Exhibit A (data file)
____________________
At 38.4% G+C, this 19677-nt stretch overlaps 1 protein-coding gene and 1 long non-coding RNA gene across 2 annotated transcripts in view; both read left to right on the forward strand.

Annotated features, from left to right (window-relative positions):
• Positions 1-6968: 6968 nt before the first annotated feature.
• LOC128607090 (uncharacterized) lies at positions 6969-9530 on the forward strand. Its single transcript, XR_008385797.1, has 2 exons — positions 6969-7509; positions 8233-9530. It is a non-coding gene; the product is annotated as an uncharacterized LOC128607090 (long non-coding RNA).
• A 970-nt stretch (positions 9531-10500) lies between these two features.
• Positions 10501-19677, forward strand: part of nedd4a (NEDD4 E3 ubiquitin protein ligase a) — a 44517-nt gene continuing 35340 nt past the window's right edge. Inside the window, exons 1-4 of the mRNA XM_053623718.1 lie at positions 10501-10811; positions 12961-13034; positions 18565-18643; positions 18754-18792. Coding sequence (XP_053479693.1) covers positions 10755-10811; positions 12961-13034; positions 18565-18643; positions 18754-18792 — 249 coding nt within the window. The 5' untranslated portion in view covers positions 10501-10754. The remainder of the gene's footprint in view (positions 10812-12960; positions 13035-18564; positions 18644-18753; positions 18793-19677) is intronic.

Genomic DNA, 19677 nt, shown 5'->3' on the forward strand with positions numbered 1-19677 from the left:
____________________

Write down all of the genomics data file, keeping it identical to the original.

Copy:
At 38.4% G+C, this 19677-nt stretch overlaps 1 protein-coding gene and 1 long non-coding RNA gene across 2 annotated transcripts in view; both read left to right on the forward strand.

Annotated features, from left to right (window-relative positions):
• Positions 1-6968: 6968 nt before the first annotated feature.
• LOC128607090 (uncharacterized) lies at positions 6969-9530 on the forward strand. Its single transcript, XR_008385797.1, has 2 exons — positions 6969-7509; positions 8233-9530. It is a non-coding gene; the product is annotated as an uncharacterized LOC128607090 (long non-coding RNA).
• A 970-nt stretch (positions 9531-10500) lies between these two features.
• Positions 10501-19677, forward strand: part of nedd4a (NEDD4 E3 ubiquitin protein ligase a) — a 44517-nt gene continuing 35340 nt past the window's right edge. Inside the window, exons 1-4 of the mRNA XM_053623718.1 lie at positions 10501-10811; positions 12961-13034; positions 18565-18643; positions 18754-18792. Coding sequence (XP_053479693.1) covers positions 10755-10811; positions 12961-13034; positions 18565-18643; positions 18754-18792 — 249 coding nt within the window. The 5' untranslated portion in view covers positions 10501-10754. The remainder of the gene's footprint in view (positions 10812-12960; positions 13035-18564; positions 18644-18753; positions 18793-19677) is intronic.

Genomic DNA, 19677 nt, shown 5'->3' on the forward strand with positions numbered 1-19677 from the left: